Twitter users have been busy tapping away their thoughts on what a possible sale of Sun to IBM would mean. The deal could give IBM access to Sun's valuable intellectual property, particularly its Java software, tools, servers and services.
The Wall Street Journal and the FT have both reported that the two IT giants are in talks. The acquisition of Sun could potentially give IBM a small boost in its server market share, but Sun's Solaris-based Unix workstations and server hardware, which use the Sparc microprocessor, are unlikely to fit with IBM's Power processor family of Aix-based servers,Z-series mainframes and X series PC servers.
Forrester analyst John Rymer says, "Sun's growth strategy of appealing to developers through open source software - Open Solaris, MySQL, NetBeans, GlassFish - and hoping they will then turn to Sun for servers and storage will not work in a global recession. The strategy depended on the rise of a new wave of internet businesses - Web 2.0 - and expansion of the internet offerings of telcos and existing large service providers - called 'red shift companies'. In a global recession, neither camp is growing at the rates Sun needs. So for Sun, the game is over, and it has to sell."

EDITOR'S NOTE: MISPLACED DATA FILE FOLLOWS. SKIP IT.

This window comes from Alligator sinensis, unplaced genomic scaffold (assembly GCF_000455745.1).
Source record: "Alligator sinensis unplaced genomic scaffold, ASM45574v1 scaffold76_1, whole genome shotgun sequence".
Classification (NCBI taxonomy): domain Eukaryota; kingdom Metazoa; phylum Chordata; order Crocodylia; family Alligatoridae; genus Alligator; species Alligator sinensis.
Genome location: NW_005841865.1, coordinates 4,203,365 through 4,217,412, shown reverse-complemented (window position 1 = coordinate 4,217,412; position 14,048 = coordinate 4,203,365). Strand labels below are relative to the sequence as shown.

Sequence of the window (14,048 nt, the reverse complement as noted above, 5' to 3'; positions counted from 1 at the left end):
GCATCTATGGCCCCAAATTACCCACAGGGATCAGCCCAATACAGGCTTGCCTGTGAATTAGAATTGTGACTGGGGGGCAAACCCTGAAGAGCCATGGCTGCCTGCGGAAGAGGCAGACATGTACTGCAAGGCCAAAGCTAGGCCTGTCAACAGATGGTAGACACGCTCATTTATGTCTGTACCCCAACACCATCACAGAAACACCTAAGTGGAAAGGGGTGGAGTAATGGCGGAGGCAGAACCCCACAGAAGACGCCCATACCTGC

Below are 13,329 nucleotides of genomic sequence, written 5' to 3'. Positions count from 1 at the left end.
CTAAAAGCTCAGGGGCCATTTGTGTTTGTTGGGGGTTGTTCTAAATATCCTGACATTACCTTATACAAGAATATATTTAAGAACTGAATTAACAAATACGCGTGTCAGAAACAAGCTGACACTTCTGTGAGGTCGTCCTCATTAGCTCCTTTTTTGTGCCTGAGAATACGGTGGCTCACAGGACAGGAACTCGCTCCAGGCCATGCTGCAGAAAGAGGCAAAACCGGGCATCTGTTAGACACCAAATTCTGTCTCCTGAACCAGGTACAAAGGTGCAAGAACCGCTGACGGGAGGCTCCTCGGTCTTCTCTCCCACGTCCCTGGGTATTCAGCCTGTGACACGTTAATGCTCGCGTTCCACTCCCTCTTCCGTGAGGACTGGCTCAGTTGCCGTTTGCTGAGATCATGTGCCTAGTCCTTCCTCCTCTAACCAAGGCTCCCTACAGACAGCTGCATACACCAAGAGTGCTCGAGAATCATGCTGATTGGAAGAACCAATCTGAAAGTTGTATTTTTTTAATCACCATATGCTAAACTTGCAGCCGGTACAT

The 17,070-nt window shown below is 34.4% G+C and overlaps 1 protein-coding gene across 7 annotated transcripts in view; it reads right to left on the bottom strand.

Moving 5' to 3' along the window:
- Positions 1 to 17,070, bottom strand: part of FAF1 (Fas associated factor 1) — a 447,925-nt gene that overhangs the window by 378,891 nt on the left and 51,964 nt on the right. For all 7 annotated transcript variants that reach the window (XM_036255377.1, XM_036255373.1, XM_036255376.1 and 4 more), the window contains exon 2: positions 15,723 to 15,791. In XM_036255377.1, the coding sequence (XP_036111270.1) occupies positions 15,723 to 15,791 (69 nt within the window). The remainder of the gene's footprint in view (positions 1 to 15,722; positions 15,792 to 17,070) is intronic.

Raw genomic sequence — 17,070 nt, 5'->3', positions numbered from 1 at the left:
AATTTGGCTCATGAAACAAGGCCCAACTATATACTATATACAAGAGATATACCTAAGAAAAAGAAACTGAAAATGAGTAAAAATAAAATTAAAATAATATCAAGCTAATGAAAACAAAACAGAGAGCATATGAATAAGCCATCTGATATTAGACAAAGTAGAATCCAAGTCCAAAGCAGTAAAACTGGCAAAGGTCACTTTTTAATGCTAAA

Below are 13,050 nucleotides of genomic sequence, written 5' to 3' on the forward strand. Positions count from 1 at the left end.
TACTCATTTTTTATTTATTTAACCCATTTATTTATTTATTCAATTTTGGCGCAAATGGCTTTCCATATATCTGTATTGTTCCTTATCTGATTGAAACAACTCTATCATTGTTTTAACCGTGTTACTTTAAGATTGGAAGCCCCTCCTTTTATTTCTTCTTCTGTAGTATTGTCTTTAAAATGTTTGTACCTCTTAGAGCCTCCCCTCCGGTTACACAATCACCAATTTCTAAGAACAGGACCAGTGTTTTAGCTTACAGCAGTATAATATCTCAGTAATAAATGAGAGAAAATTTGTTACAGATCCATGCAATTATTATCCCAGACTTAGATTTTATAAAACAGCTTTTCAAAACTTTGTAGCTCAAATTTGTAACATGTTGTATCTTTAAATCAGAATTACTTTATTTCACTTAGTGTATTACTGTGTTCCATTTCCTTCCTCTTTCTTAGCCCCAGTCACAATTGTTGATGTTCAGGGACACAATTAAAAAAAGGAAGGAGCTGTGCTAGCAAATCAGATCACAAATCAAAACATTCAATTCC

So if Sun has to sell, and IBM is themost likely buyer, what will be the fallout? According to user on Twitter, "The buyout would bolster IBM's heft on the internet."
Another asked where MySQL would fit in the possible take-over, given that Sun now owns MySQL, and IBM already has the DB/2 database. "Will IBM keep both DB2 and MySQL?"
OneTwitter user believes IBM would drive the development deployment of Linux and Java-based technologies if it took over Sun: "Microsoft, Hewlett-Packard, Dell and Cisco will have to rethink [their strategies]."
But there has been no news yet of an IBM acquisition.
Dana Gardner, president and principal analyst at Interarbor Solutions, does not believe it makes sense for IBM to buy Sun. He says, "By buying Sun, IBM gains little other than some intellectual property and mySQL. IBM could have bought MySQL or open sourced DB/2 or a subset of DB/2 any time, if it wanted to go that route. IBM has basically already played its open source hand, which it did masterfully at just the right time. Sun, on the other hand, played (or forced) its open source hand poorly, and at the wrong time. What is the value to Sun for having 'gone open source'? Owning Java is not a business model, or not enough of one to help Sun meaningfully."
So although IBM would most certainly gain a valuable software from the acquisition of Sun, Twitter users and analysts are unclear how well Sun would fit within Big Blue.